“Professional discourse concerning scholarly communication (SC) suggests a broad consensus that this is a burgeoning functional area in academic libraries. The transformed research lifecycle and the corresponding changes in copyright applications, publishing models, and open access policies have generated unprecedented opportunities for innovative library engagement with the academy and its researchers. Accordingly, the roles for librarians have shifted to accommodate new responsibilities. Previous research on SC librarianship is mainly focused on the provision of services, administrative structures, and the analysis of relevant job descriptions. Little has been written regarding the implications of SC on the preparation of new library professionals, and no research has been produced on the relative perspectives of library students.”
“To address these issues, a group of research organisations in the UK is working to implement a solution that ensures authors can make their work open access, meet funder requirements and always retain the right to reuse their own outputs – but without having to change the publishing process as it currently exists. The initiative is called the UK Scholarly Communications Licence (UK-SCL) and was started by Chris Banks and Torsten Reimer at Imperial College London. At the heart of the UK-SCL is a licence agreement between a research organisation and their staff: authors grant the organisation a non-exclusive licence to make the manuscript of a scholarly article publicly available under a Creative Commons licence that allows non-commercial reuse (CC BY NC). This arrangement pre-dates any contract authors might sign with a publisher, which allows the host organisation to license the rights back to the author after they signed the copyright transfer agreement. This process ensures that academics can retain rights and do not have to negotiate with the publisher. To be legally binding, publishers must be notified – but this is something research institutions working with sector bodies will undertake jointly, so that authors have no additional work….”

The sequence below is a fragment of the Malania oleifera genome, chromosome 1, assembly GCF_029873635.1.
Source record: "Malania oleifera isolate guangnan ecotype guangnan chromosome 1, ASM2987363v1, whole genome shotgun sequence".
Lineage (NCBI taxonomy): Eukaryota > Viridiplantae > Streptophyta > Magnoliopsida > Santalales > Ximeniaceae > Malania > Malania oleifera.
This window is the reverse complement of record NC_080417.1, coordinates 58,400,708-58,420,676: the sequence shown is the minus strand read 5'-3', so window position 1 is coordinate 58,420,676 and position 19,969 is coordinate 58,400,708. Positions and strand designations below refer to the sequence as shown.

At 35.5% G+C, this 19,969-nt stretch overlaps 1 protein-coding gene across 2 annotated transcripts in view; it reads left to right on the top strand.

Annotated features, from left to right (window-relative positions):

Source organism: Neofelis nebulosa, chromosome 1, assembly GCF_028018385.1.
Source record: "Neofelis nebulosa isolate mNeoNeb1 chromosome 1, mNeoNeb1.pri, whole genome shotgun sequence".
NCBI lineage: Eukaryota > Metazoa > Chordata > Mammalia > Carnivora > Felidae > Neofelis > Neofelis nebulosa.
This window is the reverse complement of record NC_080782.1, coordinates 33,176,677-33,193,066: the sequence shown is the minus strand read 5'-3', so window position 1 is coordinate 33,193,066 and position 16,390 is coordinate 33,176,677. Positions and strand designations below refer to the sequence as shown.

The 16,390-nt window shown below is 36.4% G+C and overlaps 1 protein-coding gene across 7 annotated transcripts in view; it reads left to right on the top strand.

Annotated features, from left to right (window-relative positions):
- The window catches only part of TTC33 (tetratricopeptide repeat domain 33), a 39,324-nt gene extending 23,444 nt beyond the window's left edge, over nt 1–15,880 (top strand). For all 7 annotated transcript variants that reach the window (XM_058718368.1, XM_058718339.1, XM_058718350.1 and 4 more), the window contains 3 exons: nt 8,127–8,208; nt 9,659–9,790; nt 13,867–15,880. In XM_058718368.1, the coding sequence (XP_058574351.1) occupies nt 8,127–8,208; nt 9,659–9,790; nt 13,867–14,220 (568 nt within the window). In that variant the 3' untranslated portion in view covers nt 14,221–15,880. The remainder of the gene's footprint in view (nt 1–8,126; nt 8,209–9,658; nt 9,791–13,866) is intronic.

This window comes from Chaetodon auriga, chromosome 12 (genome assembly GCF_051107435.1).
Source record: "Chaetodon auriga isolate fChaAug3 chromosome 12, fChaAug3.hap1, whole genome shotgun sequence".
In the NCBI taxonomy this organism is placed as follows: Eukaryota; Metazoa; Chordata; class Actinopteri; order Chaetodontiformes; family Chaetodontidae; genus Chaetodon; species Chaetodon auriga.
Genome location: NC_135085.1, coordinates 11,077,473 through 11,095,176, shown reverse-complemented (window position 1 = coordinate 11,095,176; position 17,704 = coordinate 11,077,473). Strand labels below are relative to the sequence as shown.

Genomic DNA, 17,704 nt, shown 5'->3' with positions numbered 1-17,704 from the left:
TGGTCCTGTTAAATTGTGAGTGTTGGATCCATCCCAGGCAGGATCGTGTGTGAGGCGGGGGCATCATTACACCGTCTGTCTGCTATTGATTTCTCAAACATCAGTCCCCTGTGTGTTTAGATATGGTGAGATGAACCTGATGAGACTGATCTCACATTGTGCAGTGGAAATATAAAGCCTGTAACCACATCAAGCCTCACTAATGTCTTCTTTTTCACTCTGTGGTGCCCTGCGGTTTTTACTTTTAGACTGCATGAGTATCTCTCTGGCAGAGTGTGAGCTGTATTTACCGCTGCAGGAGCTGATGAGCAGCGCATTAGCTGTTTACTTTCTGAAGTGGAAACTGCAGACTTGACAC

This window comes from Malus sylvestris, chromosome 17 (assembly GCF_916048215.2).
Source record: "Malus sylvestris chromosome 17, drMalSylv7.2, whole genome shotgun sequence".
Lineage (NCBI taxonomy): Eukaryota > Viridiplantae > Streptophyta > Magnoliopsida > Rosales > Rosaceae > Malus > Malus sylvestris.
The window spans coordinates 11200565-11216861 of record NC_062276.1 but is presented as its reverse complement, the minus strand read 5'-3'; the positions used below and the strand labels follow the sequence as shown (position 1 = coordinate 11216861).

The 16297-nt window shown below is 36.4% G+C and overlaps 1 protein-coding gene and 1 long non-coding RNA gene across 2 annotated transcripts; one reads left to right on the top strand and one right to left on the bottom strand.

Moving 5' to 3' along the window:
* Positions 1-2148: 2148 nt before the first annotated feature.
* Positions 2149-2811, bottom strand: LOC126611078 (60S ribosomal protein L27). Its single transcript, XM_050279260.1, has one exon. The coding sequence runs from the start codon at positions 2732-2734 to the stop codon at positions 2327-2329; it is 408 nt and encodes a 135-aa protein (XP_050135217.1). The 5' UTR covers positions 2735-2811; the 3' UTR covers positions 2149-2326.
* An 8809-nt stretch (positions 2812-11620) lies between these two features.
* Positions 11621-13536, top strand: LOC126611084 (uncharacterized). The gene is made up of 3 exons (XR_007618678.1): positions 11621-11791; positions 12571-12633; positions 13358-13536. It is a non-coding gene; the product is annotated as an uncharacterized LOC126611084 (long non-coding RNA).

“We are pleased to inform you that in May 2017, e-LIS : eprints in Library and Information Science migrated to a new hosting institution – the Federico II University of Naples (Italy). In 2018 e-LIS will celebrate its 15th anniversary ! Library and information science (LIS) researchers, librarians, students and research institutions are invited to search, browse and participate by depositing their own work in e-LIS !
Articles (pre- and post-prints), presentations can be in any language (abstracts and keywords should be also in English). Preferred formats are .pdf and .html, best suited for later retrieval.
All works deposited in the E-LIS server remain the property of the author who are responsible for the documents they archive. Authors have to ensure that the intellectual property of their deposited work is theirs and that no restrictions exist for digital distribution of the deposited work. The quality of the metadata of the submission is controlled by country editors.
“A few years ago, SAA’s Publications Board started creating samplers. These are introductions to topics and SAA publications, whether to read on your own or used in a classroom. Two recent announcements about these samplers: they are now all open access and there’s a new one on social justice.
Archival Advocacy: Archivists must continually explain who they are, what they do, and why archives are important to society. The selected chapters in this sampler offer different approaches and techniques from three books which align with the core goal of advocating for archives.
Law and Ethics: All archivists will face legal or ethical concerns throughout their careers. In many cases, we are caught unaware, and pressure is escalated by time crunches or demanding patrons. The chapter from the three books represented here aim to equip archivists to handle these sorts of dilemmas as they arise, by presenting practical information drawn from real-life experiences of archivists.
Social Justice: As repositories of the objects that make up the historical record, archives have the potential to shape and define our collective understanding of the past. The selected chapters in this sampler consider personal and collective memory as well as examples of political influence over the historical record.”